Sentinel lymph nodes are lymph nodes where cancer cells first arrive from the primary tumor. The traditional concept of lymph node metastasis is that the tumor cells metastasize to the sentinel lymph node via lymphangiogenesis, enter the lymph nodes sequentially via lymphatic vessels, enter the subclavian vein and finally enters the major organs of the body.
In our laboratory, a new ‘lymph node-mediated hematogenous metastasis theory’ has been advocated in which tumor cells infiltrate veins at the early stage of metastasis in the sentinel lymph nodes and metastasize to major organs throughout the body through the blood circulation. Therefore, it is a crucial issue on how to diagnose and treat sentinel lymph nodes at the early stage of metastasis before tumor cells metastasize from the sentinel lymph nodes to the whole body through the blood circulation.
In this study, we aim to verify this theory experimentally.
We believe that early diagnosis and treatment of sentinel lymph nodes will prevent distant metastasis of tumor cells and improve the survival of cancer patients.
2.New cancer chemotherapy via lymph network
(lymphatic drug delivery: LDDS)
A．Flow of fluorescent dye from the subiliac lymph node towards the proper axillary lymph node. B. Lymph segment and valve.
A lymphatic vessel consists of a series of dozens of ducts called lymphangion. This segment has a valve that prevents the reverse flow of the lymph, so that lymph only flows in one direction. When fluorescent dyes are injected into the subiliac lymph nodes (upstream lymph nodes), they flow from the subiliac lymph node to the proper axillary lymph nodes (downstream lymph nodes) through the lymphatic vessels. Therefore, the injection of anticancer drugs into the sentinel lymph node can be expected to treat tumor cells that have metastasized to the sentinel lymph node and its associated downstream lymph nodes.
Biomed Opt Express. 2015; 6(1):124-34.
Visualization of fluid drainage pathways in lymphatic vessels
The LDSS can treat not only sentinel lymph nodes but also their downstream lymph nodes by injection of drugs into the sentinel lymph nodes. This system is our original method. We expect that we can treat one lymph node at the early stage of metastasis with a tiny amount of anticancer drug. This amount is significantly less than the dose required for systemic chemotherapy. This method can treat patients who have been difficult to apply lymphadenectomy to because of old age or other diseases and to lymph nodes outside the lymphadenectomy region that are difficult to remove by surgery. It is expected to be an epoch-making treatment that can save many cancer patients suffering from the side effects of cancer drugs and lymph node metastasis.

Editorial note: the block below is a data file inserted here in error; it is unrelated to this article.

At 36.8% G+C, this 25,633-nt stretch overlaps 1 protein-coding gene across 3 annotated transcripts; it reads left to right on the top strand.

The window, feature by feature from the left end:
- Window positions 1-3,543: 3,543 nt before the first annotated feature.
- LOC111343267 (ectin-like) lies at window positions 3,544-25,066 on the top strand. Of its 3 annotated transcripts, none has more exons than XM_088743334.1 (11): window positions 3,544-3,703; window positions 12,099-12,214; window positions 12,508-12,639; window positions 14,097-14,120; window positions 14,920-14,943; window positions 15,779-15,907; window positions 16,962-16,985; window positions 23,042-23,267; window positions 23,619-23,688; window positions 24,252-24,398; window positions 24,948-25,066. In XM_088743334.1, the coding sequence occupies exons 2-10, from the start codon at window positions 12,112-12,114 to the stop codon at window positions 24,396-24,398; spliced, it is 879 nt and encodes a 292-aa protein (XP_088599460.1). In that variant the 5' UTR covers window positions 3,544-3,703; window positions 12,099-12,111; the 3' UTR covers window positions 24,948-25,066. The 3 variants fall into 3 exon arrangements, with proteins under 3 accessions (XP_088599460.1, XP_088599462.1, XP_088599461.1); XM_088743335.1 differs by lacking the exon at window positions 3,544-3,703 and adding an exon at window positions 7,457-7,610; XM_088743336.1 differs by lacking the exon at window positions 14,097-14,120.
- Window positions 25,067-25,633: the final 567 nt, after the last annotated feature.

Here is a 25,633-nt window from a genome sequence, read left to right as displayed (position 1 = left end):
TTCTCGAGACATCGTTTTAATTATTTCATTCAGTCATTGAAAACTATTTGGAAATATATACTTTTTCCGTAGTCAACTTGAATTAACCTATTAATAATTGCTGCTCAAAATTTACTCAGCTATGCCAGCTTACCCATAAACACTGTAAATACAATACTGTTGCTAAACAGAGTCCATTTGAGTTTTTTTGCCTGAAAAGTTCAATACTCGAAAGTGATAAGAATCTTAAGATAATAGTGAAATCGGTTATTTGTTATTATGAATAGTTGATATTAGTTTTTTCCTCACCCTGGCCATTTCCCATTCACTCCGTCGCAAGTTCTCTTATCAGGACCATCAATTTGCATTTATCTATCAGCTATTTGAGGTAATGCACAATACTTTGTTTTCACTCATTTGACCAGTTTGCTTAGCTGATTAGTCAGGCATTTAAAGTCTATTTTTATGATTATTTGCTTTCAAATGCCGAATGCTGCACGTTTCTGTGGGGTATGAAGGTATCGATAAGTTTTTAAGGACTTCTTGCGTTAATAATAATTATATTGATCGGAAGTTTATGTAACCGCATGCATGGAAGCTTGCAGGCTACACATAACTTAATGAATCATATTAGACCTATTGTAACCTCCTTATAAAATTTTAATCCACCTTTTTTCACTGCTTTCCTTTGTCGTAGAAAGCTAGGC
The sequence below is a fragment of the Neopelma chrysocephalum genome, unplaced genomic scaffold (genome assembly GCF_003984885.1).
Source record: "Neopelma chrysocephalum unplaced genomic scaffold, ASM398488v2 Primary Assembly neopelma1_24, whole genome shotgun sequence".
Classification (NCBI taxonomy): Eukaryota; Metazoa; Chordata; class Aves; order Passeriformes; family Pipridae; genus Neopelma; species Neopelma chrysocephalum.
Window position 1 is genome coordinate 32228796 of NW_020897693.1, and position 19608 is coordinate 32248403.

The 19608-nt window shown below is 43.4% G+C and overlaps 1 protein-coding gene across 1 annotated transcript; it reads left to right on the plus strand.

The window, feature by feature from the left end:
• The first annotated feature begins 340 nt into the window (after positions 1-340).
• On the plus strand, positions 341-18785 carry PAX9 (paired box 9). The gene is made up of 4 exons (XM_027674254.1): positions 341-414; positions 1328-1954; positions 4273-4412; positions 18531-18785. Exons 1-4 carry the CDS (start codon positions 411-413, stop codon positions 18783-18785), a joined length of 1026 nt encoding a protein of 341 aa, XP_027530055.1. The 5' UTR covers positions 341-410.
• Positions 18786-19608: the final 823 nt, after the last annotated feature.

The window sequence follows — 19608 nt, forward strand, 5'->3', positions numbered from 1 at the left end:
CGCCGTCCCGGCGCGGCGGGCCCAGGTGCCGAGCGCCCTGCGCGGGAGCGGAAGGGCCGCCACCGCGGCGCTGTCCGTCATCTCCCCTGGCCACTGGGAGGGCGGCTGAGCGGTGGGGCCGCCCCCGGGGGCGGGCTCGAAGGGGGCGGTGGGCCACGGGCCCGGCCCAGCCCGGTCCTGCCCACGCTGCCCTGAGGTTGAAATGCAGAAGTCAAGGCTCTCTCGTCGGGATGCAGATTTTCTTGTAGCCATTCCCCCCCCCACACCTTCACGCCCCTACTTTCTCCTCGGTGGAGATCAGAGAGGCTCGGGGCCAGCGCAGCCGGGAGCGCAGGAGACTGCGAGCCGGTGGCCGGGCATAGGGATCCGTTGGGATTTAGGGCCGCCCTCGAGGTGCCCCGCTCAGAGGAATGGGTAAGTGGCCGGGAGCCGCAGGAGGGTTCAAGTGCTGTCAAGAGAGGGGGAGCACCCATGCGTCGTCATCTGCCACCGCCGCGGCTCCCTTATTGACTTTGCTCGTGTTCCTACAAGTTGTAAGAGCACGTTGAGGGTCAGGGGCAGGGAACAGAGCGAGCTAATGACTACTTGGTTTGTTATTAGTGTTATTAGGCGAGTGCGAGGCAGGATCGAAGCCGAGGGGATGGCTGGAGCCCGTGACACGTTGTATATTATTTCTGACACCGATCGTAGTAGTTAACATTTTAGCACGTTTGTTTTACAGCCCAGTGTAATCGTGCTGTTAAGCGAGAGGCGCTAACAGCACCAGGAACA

As of November 2018, with the approval of the Pharmaceuticals and Medical Devices Agency (PMDA), Japan, it is in the preparation stage of Phase I clinical trials, aiming for standard treatment* using this method.
*Treatment that has been proven to be the best currently available based on scientific evidence.
3.Studies on activation of tumor cells in distant organs after lymph node dissection
Cancer cells that have spread to the lungs are covered with endothelial cells and lie dormant. When the lymph nodes are dissected, the cancer cells are stimulated to start growing.
Biochem Biophys Res Commun. 2015;460:543-8.
In clinical practice, the removal of metastatic lymph nodes has been reported to activate cancer cells in local and distant organs. We have not fully elucidated the activation mechanisms yet. In our laboratory, we will use the latest technology to clarify the relationship between lymph node dissection and lung metastasis activation using a mouse model of lung metastasis activation developed in our laboratory.